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Review: Kingston HyperX 240GB SSD

by Parm Mann on 8 August 2011, 09:00 4.5

Tags: Kingston

Quick Link: HEXUS.net/qa6tp

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Introduction

"Which SSD should I buy" is a question that the HEXUS editorial team is being asked on an increasingly regular basis, and more often than not we'll give the same answer: Kingston's 96GB SSDNow V+100.

The drive, reviewed back in May, is now available for as little as £87 for a standalone unit or £100 as part of a useful upgrade kit. On a drive-only basis, that's less than £1-per-GB for all of the thrills an SSD can offer - including dramatic improvements to system responsiveness, silent operation and, for laptop users, potential gains in battery life.

The 96GB SSDNow V+100's blend of price, performance and capacity is hard to match, and it's a combination that's going to appease most users' needs. But not everyone will succumb to the drive's charm, for while most will marvel at speeds of around 200MB/s, there are those who'll steer clear of anything incapable of hitting at least 500MB/s. This brand of user demands more - more speed, more capacity, often at any cost - and it's this user that Kingston has neglected... until now.

Enter the HyperX, a new breed of Kingston SSD that, in keeping with the nature of the brand, has been specifically engineered for enthusiasts, gamers and performance users.

If the HyperX branding doesn't tell you everything you need to know about the target market, perhaps the price tag will. At launch, the HyperX SSD will be available in 120GB and 240GB capacities, priced from £210 and £400, respectively.

That's a fair amount of cash for 2.5 inches of storage, so what are you getting for your money? Like so many manufacturers, Kingston has turned to SandForce for its high-end solution, and the second-generation SF-2281 controller already in use by the likes of Corsair, Patriot and OCZ is also the centrepiece of the HyperX range. The controller is joined by premium multi-level cell Intel 25nm Compute NAND memory devices (rated at 5,000 program/erase cycles), and Kingston is keen to add that "in order to bring a stable and high performing product to market", the drive has undergone the same "extended rigorous testing and qualifications" as all of its products.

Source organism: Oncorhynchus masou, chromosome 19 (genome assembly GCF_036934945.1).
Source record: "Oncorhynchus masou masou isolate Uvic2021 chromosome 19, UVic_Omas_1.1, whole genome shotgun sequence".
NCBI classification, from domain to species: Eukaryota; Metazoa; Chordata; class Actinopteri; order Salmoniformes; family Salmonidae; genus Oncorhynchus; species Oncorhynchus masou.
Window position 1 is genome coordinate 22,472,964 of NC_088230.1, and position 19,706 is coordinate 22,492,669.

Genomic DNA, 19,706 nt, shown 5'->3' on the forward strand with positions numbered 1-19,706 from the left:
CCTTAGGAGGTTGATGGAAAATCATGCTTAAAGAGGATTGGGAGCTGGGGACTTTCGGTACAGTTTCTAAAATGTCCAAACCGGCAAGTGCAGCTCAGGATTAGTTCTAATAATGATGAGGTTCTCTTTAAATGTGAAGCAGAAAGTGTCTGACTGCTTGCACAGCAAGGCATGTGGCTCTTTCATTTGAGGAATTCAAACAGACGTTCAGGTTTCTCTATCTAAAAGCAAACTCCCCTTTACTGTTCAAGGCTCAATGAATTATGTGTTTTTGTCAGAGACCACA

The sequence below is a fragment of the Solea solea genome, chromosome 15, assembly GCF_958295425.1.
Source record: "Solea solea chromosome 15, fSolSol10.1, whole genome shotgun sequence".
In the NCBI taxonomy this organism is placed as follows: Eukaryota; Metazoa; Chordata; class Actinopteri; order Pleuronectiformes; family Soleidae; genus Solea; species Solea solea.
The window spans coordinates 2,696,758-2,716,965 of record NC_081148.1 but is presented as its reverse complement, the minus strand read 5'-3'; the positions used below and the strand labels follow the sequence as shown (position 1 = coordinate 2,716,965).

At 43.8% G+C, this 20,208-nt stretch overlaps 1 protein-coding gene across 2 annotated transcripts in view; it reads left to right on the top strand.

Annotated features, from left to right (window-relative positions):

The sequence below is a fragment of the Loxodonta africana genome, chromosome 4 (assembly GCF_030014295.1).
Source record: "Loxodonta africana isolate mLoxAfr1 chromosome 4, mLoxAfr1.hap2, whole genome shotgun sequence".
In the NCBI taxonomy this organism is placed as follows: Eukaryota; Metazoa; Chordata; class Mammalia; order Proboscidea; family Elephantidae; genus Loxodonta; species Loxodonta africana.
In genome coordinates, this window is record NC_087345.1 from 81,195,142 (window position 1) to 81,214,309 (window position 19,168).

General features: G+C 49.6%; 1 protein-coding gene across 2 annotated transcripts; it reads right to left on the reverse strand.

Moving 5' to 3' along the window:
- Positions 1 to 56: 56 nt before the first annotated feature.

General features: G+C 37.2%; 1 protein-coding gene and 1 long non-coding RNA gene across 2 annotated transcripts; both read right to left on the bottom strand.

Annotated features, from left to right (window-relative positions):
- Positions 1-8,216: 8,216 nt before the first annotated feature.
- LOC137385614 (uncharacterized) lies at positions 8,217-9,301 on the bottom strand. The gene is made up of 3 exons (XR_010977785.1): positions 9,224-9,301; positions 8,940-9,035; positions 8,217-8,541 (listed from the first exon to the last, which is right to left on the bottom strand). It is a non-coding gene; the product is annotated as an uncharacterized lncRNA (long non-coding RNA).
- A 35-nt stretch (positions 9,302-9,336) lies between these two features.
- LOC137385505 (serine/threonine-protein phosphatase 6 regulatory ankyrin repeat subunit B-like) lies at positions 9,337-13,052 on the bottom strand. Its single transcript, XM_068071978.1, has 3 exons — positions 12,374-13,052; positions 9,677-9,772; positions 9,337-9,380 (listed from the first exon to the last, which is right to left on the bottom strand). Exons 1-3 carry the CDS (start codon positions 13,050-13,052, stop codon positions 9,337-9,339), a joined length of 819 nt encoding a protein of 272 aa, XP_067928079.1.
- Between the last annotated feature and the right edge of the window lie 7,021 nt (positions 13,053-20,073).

On the performance front, hook the HyperX SSD up to a SATA 6Gbps interface and you can expect sequential read and write speeds of up to 555MB/s and 510MB/s, respectively, while the maximum number of input/output operations per second (IOPs) is rated at a massive 95,000 - the highest we've seen thus far from a 2.5in SSD.

So how has Kingston managed to eke out that extra ounce of performance? We've a suspicion it has something to do with the drive's firmware, as this is the first SandForce-powered drive to pass through our labs with software version 320ABBF0 - a fully qualified, mass production level firmware that we suspect will soon be made available to competing drives.

The HyperX SSD is going to be fast, and a combination of the brushed aluminium front and blue accents make it particularly easy on the eye. It's one of the best-looking SSDs we've seen, and spending an extra £10 makes it available as part of a bundle that includes Acronis True Image HD migration software, a 2.5in to 3.5in desktop mounting plate, a USB external drive bay, a multi-head screwdriver and a SATA data cable.

As evidenced by the similarly-equipped V+100, the kit simplifies the process of upgrading from a hard-disk to a solid-state drive, and Kingston has this time gone the extra yard by providing customised HyperX accessories. The blue drive-bay mount is a particularly nice touch, and it's a component that's included with the standalone drive, too.

Kingston has sent us the 240GB model to have a play with, so let's fire it up, shall we?